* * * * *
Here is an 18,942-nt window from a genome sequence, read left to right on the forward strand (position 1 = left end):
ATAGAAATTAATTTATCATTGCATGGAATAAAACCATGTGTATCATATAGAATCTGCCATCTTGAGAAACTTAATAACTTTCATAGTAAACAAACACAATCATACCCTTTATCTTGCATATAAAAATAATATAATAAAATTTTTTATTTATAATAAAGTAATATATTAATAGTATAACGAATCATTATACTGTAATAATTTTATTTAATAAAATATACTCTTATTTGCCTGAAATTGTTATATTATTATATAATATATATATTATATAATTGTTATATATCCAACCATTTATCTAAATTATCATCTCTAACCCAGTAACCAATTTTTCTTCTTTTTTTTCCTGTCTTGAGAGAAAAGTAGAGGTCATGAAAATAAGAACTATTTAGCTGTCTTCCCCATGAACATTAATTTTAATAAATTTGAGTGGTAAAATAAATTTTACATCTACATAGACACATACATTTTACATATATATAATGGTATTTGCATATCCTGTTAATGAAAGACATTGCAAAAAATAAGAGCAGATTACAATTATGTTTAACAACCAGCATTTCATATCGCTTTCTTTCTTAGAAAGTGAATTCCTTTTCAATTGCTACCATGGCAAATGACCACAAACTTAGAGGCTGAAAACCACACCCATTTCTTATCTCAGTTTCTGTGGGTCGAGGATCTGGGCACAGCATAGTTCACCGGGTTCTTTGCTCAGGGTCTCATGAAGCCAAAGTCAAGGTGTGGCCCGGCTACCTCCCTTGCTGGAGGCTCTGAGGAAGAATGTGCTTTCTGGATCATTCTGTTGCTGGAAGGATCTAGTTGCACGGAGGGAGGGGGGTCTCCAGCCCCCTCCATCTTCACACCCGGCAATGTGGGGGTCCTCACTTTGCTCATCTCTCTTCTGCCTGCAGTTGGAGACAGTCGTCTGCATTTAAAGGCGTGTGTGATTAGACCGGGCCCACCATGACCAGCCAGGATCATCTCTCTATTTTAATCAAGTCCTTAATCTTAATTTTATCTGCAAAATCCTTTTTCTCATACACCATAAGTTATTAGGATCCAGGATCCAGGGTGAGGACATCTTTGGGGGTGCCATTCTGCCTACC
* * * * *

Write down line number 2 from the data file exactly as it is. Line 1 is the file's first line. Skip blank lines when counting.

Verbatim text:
ATAGAAATTAATTTATCATTGCATGGAATAAAACCATGTGTATCATATAGAATCTGCCATCTTGAGAAACTTAATAACTTTCATAGTAAACAAACACAATCATACCCTTTATCTTGCATATAAAAATAATATAATAAAATTTTTTATTTATAATAAAGTAATATATTAATAGTATAACGAATCATTATACTGTAATAATTTTATTTAATAAAATATACTCTTATTTGCCTGAAATTGTTATATTATTATATAATATATATATTATATAATTGTTATATATCCAACCATTTATCTAAATTATCATCTCTAACCCAGTAACCAATTTTTCTTCTTTTTTTTCCTGTCTTGAGAGAAAAGTAGAGGTCATGAAAATAAGAACTATTTAGCTGTCTTCCCCATGAACATTAATTTTAATAAATTTGAGTGGTAAAATAAATTTTACATCTACATAGACACATACATTTTACATATATATAATGGTATTTGCATATCCTGTTAATGAAAGACATTGCAAAAAATAAGAGCAGATTACAATTATGTTTAACAACCAGCATTTCATATCGCTTTCTTTCTTAGAAAGTGAATTCCTTTTCAATTGCTACCATGGCAAATGACCACAAACTTAGAGGCTGAAAACCACACCCATTTCTTATCTCAGTTTCTGTGGGTCGAGGATCTGGGCACAGCATAGTTCACCGGGTTCTTTGCTCAGGGTCTCATGAAGCCAAAGTCAAGGTGTGGCCCGGCTACCTCCCTTGCTGGAGGCTCTGAGGAAGAATGTGCTTTCTGGATCATTCTGTTGCTGGAAGGATCTAGTTGCACGGAGGGAGGGGGGTCTCCAGCCCCCTCCATCTTCACACCCGGCAATGTGGGGGTCCTCACTTTGCTCATCTCTCTTCTGCCTGCAGTTGGAGACAGTCGTCTGCATTTAAAGGCGTGTGTGATTAGACCGGGCCCACCATGACCAGCCAGGATCATCTCTCTATTTTAATCAAGTCCTTAATCTTAATTTTATCTGCAAAATCCTTTTTCTCATACACCATAAGTTATTAGGATCCAGGATCCAGGGTGAGGACATCTTTGGGGGTGCCATTCTGCCTACC